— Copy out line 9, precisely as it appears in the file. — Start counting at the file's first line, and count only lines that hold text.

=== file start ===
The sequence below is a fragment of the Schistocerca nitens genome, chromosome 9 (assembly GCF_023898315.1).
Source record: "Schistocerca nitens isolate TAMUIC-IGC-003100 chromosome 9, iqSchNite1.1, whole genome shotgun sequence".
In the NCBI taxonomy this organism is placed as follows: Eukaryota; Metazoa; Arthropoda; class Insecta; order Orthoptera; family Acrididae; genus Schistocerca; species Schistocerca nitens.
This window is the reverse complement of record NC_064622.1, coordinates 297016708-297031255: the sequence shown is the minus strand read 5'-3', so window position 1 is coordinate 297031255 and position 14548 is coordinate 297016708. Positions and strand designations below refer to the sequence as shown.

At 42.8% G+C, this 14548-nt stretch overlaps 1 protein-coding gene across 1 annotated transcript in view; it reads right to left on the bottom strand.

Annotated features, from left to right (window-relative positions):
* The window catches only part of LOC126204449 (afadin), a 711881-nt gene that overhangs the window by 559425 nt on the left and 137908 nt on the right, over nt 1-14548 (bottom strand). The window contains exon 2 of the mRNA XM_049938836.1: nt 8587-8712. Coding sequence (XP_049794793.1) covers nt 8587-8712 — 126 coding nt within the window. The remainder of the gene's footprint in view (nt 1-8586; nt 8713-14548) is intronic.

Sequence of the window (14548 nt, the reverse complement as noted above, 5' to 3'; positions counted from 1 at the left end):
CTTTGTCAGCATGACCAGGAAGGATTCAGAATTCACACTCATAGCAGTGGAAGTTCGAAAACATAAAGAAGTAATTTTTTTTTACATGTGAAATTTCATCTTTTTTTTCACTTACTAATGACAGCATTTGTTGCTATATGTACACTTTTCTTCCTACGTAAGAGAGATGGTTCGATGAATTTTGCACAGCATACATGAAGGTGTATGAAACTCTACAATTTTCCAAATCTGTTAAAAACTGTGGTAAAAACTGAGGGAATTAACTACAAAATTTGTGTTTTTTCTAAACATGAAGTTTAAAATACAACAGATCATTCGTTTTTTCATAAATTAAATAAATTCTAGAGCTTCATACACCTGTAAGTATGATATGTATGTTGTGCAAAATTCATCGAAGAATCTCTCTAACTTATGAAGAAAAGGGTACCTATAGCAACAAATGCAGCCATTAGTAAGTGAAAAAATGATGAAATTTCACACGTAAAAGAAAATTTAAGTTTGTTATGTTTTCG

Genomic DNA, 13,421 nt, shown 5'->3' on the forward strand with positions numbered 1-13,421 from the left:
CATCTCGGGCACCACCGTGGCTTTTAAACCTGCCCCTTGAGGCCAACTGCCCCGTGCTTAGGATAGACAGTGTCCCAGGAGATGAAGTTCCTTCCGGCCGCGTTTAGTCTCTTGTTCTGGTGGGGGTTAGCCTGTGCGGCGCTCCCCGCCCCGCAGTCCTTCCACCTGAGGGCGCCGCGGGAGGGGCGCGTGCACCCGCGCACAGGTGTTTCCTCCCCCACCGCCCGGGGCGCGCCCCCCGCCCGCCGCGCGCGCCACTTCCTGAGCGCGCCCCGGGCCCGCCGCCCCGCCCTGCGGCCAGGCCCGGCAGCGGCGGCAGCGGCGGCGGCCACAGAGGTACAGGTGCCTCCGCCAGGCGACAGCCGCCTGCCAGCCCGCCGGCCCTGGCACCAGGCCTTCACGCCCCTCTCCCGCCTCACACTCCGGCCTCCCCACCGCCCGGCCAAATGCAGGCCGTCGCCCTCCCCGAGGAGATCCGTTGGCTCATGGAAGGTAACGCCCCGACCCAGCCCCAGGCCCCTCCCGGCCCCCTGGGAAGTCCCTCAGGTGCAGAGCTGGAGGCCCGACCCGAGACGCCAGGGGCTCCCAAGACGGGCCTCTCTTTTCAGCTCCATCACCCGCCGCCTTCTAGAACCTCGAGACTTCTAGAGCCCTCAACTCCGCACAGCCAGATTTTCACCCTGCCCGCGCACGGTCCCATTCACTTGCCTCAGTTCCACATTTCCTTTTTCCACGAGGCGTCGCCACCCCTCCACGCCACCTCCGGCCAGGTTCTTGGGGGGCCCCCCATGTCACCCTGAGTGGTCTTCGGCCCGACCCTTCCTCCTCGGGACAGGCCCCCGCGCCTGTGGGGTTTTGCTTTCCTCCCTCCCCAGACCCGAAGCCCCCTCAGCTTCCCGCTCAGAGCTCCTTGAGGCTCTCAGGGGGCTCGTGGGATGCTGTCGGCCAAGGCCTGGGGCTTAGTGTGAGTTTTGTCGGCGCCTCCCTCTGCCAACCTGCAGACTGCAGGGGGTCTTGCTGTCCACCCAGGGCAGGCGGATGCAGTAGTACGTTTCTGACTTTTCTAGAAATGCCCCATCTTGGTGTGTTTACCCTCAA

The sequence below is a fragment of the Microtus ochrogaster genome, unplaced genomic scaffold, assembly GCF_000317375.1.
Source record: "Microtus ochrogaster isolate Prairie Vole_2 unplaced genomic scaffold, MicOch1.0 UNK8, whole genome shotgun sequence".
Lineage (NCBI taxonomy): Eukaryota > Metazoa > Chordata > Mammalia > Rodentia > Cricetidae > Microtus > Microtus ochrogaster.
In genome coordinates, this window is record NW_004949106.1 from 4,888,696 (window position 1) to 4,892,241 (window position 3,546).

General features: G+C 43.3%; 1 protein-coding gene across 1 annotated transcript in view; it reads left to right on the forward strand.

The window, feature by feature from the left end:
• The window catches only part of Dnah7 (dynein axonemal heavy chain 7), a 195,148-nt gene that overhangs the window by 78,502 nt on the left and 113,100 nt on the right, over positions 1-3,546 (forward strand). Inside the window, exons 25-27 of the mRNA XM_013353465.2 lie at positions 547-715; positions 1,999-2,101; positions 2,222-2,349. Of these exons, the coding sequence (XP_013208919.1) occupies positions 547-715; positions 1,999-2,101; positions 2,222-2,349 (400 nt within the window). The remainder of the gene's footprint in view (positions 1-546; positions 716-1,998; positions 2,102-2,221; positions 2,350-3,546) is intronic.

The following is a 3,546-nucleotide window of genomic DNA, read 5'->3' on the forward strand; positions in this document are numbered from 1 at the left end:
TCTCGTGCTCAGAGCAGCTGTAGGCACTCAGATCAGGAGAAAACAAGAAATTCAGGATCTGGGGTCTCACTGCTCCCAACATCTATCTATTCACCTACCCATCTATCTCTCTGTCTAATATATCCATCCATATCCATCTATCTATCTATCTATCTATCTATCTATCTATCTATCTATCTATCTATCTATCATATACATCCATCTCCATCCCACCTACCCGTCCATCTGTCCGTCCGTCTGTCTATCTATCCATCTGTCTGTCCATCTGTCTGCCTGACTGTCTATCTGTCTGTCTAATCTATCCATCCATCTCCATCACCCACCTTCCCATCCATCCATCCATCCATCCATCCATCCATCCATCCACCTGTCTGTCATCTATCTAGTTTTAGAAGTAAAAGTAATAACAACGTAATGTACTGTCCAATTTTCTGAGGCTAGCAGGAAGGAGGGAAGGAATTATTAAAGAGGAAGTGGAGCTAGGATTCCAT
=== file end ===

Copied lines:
CTTTGTCAGCATGACCAGGAAGGATTCAGAATTCACACTCATAGCAGTGGAAGTTCGAAAACATAAAGAAGTAATTTTTTTTTACATGTGAAATTTCATCTTTTTTTTCACTTACTAATGACAGCATTTGTTGCTATATGTACACTTTTCTTCCTACGTAAGAGAGATGGTTCGATGAATTTTGCACAGCATACATGAAGGTGTATGAAACTCTACAATTTTCCAAATCTGTTAAAAACTGTGGTAAAAACTGAGGGAATTAACTACAAAATTTGTGTTTTTTCTAAACATGAAGTTTAAAATACAACAGATCATTCGTTTTTTCATAAATTAAATAAATTCTAGAGCTTCATACACCTGTAAGTATGATATGTATGTTGTGCAAAATTCATCGAAGAATCTCTCTAACTTATGAAGAAAAGGGTACCTATAGCAACAAATGCAGCCATTAGTAAGTGAAAAAATGATGAAATTTCACACGTAAAAGAAAATTTAAGTTTGTTATGTTTTCG